The F117 couldn't be flown at all without computer control. Different designs have different flight characteristics and like anything else, you make tradeoffs. As long as the person buying the plane understands the risks involved, and clearly he did, it's not the fault of the design.
#22
Wrigleyvillain
PTFO or GTFO
by: DaedalusHelios


Stunt piloting is kind of asking for it. As a father you should remember to be safe as your family needs you.
Yeah this was one of his main hobbies apparently. He actually survived an earlier crash the article says.
Posted on Reply
#23
TheMailMan78
Big Member
by: n-ster
I don't understand this part...
by: iiee
This is a common way to say after somebody's death, his wife and children are still alive. I think should be "survived by"
by: Jstn7477
Yes, that's correct. It should have been "survived by" and is commonly written in obituaries to list the immediate, living family members.

Anyway, I wonder what Micron is going to do about this.
No matter how many times I proof read I still miss something. Thanks for the heads up.
Posted on Reply
#24
stinger608
Dedicated TPU Cruncher & Folder
With all that has been said about this incident I just want to say:

My deepest condolences to his wife and children!
Posted on Reply
#25
newtekie1
Semi-Retired Folder
by: DaedalusHelios
That is one fast plane he was flying too. I wouldn't fly that unless I had lots of experience. Just because you can afford one doesn't mean you have the skill level necessary. I work in aviation BTW. I have seen so many wealthy individuals even hit things while trying to taxi their plane. :eek:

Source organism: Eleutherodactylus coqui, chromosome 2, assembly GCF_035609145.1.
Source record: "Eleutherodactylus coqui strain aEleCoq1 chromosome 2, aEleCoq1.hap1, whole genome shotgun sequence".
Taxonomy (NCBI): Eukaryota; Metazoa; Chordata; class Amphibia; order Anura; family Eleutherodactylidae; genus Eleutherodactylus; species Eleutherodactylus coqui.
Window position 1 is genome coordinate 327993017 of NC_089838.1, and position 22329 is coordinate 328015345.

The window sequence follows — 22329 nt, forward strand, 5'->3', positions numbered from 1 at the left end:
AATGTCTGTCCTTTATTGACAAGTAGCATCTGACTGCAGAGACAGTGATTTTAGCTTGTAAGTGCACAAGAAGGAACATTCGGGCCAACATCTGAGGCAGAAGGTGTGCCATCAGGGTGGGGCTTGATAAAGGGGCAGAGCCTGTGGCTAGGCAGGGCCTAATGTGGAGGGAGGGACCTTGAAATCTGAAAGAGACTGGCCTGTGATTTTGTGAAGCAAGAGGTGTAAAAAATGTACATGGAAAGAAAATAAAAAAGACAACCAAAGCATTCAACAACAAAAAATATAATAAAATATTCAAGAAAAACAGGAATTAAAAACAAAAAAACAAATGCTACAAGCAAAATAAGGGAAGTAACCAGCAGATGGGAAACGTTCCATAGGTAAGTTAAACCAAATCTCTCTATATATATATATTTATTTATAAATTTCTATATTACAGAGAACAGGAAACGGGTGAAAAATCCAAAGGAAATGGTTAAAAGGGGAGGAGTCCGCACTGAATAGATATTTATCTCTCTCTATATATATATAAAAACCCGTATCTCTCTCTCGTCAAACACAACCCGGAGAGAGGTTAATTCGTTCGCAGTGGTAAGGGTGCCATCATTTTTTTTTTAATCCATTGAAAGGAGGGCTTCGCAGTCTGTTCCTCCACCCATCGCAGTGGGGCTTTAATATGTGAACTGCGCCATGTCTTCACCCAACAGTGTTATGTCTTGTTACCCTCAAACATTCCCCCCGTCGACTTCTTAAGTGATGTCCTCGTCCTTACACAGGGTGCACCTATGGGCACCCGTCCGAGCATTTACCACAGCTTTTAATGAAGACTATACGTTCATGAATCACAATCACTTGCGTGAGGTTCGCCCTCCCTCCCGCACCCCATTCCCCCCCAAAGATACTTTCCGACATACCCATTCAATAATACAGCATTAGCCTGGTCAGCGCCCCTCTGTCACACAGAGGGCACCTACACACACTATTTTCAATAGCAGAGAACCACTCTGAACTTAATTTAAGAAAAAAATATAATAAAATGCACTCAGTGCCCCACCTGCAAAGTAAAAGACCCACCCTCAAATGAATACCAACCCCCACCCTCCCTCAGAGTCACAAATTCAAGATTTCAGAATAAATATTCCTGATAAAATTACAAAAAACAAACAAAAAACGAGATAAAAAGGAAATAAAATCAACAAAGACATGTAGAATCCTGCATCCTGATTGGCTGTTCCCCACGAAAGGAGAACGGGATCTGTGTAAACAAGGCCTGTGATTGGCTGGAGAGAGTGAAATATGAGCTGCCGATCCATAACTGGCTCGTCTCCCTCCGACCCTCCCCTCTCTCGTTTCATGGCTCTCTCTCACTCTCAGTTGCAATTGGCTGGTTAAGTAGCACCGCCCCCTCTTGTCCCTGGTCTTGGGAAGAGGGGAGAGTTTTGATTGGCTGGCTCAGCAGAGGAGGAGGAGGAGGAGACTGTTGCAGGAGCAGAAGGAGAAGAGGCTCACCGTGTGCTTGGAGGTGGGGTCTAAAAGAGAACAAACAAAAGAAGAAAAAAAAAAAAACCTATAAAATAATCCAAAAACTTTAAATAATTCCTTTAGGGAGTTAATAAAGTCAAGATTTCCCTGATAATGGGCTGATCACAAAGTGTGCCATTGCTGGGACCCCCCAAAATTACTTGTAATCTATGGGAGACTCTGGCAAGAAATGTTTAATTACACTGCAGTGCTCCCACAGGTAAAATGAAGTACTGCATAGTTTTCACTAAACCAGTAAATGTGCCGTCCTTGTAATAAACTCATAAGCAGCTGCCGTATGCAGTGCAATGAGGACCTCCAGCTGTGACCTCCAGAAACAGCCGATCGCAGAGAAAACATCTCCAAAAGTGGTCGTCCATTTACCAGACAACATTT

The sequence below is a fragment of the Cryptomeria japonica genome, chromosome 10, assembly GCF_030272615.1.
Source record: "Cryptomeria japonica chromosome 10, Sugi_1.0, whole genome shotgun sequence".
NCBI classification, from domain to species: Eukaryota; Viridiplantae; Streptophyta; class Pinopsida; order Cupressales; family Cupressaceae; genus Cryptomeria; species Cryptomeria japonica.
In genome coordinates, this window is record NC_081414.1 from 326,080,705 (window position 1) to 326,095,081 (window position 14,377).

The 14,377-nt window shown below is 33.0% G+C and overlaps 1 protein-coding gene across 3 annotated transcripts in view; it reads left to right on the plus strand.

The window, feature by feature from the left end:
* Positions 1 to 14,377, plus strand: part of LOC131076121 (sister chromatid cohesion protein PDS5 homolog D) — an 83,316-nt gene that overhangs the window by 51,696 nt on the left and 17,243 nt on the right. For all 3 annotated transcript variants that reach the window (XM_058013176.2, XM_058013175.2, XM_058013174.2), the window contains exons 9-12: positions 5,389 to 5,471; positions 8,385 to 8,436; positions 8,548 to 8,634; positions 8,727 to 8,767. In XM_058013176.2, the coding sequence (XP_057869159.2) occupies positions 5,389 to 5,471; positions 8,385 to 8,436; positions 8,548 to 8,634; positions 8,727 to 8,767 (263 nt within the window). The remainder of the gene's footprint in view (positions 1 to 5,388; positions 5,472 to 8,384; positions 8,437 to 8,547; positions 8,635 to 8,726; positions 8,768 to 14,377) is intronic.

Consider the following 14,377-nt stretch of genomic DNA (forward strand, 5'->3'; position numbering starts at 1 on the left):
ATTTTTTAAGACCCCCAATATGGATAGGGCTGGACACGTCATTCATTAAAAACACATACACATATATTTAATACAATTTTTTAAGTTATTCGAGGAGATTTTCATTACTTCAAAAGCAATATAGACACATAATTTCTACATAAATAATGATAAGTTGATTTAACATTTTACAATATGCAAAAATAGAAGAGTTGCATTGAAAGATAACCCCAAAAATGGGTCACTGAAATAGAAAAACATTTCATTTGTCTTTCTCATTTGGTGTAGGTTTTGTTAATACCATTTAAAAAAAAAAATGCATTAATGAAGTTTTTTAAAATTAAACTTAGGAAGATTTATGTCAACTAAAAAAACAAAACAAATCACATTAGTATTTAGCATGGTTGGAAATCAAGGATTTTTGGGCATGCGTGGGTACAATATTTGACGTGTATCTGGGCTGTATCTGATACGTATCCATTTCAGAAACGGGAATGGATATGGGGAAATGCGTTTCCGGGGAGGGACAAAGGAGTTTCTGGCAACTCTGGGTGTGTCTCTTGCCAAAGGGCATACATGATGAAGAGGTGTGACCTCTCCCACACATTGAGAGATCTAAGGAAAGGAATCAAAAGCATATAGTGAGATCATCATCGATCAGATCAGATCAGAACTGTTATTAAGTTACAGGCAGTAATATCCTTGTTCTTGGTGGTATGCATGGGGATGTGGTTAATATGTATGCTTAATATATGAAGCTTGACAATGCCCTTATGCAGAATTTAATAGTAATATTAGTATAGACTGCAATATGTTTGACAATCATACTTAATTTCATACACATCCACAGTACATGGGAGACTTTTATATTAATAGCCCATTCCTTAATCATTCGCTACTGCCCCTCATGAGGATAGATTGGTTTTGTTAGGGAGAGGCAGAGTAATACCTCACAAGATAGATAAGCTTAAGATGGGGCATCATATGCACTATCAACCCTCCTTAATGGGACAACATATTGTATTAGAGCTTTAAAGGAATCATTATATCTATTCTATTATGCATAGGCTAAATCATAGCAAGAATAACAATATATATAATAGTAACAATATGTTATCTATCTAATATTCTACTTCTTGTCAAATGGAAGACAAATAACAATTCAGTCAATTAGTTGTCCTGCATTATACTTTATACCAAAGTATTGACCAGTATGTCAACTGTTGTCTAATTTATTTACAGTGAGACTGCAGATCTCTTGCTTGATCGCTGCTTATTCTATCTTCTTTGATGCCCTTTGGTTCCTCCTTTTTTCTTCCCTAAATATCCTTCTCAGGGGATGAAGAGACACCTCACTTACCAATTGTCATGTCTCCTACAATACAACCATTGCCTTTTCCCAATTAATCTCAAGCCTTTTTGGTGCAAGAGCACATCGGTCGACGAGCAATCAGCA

Stunt piloting is kind of asking for it. As a father you should remember to be safe as your family needs you.
Definitely, we don't know his experience, but it sounds like he wasn't an amateur.

And just because you can afford something doesn't mean you have the still level necessary to not wreck it and die, I totally agree. Just look at all the videos on youtube of rich idiots wrecking powerful expensive cars that they don't have anything near the skill level to be driving...:roll:

by: lashton
I flew a Glasair 3 at an airshow in NZ last weekend, the lancair (which I dont own but have flown) and the glasair I own are tricky on takeoff and landing and an in experienced pilot could easily loose control, I know this sounds bad but I bet this is pilots error, a second of lapse on concentration can cause this, I sold a Lancair I owned and I had it for 2 years NEVER an incident, the new owner flew it for 9 hours and crashed it, then 4 months after rebuilt he crashed it again, they are tricky to fly glasair and lancairs
This plane is certainly akin to the expensive fast cars that rich idiots can't drive, but deadlier. Without knowing his skill level or his experience with the plane, or more importantly what actually caused the crash, no one can say he was doing something dangerous. Heck, for all we know it could have been a system failure, something not totally uncommon in kit built airplanes. Though it definitely could have been pilot error as well.

I think the important thing that we should be concerned with is that a man is dead, a father and husband. That is a tragedy regardless of cause, and IMO, jumping so quickly to point the finger at the dead person is disrespectful. That isn't meant at anyone in particular. I'm just saying we should all show some respect and not start blaming a dead guy like he meant to die or was doing something he knew was dangerous.